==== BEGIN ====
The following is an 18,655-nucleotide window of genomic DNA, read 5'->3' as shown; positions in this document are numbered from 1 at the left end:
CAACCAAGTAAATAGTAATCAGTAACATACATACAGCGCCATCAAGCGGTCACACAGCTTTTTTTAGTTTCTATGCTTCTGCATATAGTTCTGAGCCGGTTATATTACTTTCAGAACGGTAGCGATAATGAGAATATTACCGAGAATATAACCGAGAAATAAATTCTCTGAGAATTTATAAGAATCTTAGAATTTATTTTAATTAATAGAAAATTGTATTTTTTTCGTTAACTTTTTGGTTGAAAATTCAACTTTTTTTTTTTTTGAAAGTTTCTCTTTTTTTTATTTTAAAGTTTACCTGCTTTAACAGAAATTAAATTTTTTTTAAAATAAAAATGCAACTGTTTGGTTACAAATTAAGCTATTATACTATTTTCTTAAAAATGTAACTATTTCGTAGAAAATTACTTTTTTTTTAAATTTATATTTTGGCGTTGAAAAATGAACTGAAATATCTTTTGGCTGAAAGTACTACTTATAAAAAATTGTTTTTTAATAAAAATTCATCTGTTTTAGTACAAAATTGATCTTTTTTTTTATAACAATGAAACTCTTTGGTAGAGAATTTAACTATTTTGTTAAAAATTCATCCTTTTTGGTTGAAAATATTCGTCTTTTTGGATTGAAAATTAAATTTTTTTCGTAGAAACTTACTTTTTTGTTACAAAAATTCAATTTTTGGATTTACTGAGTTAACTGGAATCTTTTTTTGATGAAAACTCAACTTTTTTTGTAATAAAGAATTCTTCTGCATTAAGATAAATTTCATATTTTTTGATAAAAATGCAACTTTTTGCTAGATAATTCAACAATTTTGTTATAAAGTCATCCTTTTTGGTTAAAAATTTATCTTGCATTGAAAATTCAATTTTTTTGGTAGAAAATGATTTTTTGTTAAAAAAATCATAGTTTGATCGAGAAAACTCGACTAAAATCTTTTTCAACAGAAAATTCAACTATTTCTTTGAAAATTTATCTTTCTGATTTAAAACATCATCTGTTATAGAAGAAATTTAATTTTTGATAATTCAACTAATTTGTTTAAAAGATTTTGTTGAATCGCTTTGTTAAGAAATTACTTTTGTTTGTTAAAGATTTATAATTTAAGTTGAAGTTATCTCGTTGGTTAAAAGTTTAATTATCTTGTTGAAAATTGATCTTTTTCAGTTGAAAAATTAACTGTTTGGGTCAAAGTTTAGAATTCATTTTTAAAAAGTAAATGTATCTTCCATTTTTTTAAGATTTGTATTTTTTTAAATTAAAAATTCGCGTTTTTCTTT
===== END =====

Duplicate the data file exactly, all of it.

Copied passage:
The following is an 18,655-nucleotide window of genomic DNA, read 5'->3' as shown; positions in this document are numbered from 1 at the left end:
CAACCAAGTAAATAGTAATCAGTAACATACATACAGCGCCATCAAGCGGTCACACAGCTTTTTTTAGTTTCTATGCTTCTGCATATAGTTCTGAGCCGGTTATATTACTTTCAGAACGGTAGCGATAATGAGAATATTACCGAGAATATAACCGAGAAATAAATTCTCTGAGAATTTATAAGAATCTTAGAATTTATTTTAATTAATAGAAAATTGTATTTTTTTCGTTAACTTTTTGGTTGAAAATTCAACTTTTTTTTTTTTTGAAAGTTTCTCTTTTTTTTATTTTAAAGTTTACCTGCTTTAACAGAAATTAAATTTTTTTTAAAATAAAAATGCAACTGTTTGGTTACAAATTAAGCTATTATACTATTTTCTTAAAAATGTAACTATTTCGTAGAAAATTACTTTTTTTTTAAATTTATATTTTGGCGTTGAAAAATGAACTGAAATATCTTTTGGCTGAAAGTACTACTTATAAAAAATTGTTTTTTAATAAAAATTCATCTGTTTTAGTACAAAATTGATCTTTTTTTTTATAACAATGAAACTCTTTGGTAGAGAATTTAACTATTTTGTTAAAAATTCATCCTTTTTGGTTGAAAATATTCGTCTTTTTGGATTGAAAATTAAATTTTTTTCGTAGAAACTTACTTTTTTGTTACAAAAATTCAATTTTTGGATTTACTGAGTTAACTGGAATCTTTTTTTGATGAAAACTCAACTTTTTTTGTAATAAAGAATTCTTCTGCATTAAGATAAATTTCATATTTTTTGATAAAAATGCAACTTTTTGCTAGATAATTCAACAATTTTGTTATAAAGTCATCCTTTTTGGTTAAAAATTTATCTTGCATTGAAAATTCAATTTTTTTGGTAGAAAATGATTTTTTGTTAAAAAAATCATAGTTTGATCGAGAAAACTCGACTAAAATCTTTTTCAACAGAAAATTCAACTATTTCTTTGAAAATTTATCTTTCTGATTTAAAACATCATCTGTTATAGAAGAAATTTAATTTTTGATAATTCAACTAATTTGTTTAAAAGATTTTGTTGAATCGCTTTGTTAAGAAATTACTTTTGTTTGTTAAAGATTTATAATTTAAGTTGAAGTTATCTCGTTGGTTAAAAGTTTAATTATCTTGTTGAAAATTGATCTTTTTCAGTTGAAAAATTAACTGTTTGGGTCAAAGTTTAGAATTCATTTTTAAAAAGTAAATGTATCTTCCATTTTTTTAAGATTTGTATTTTTTTAAATTAAAAATTCGCGTTTTTCTTT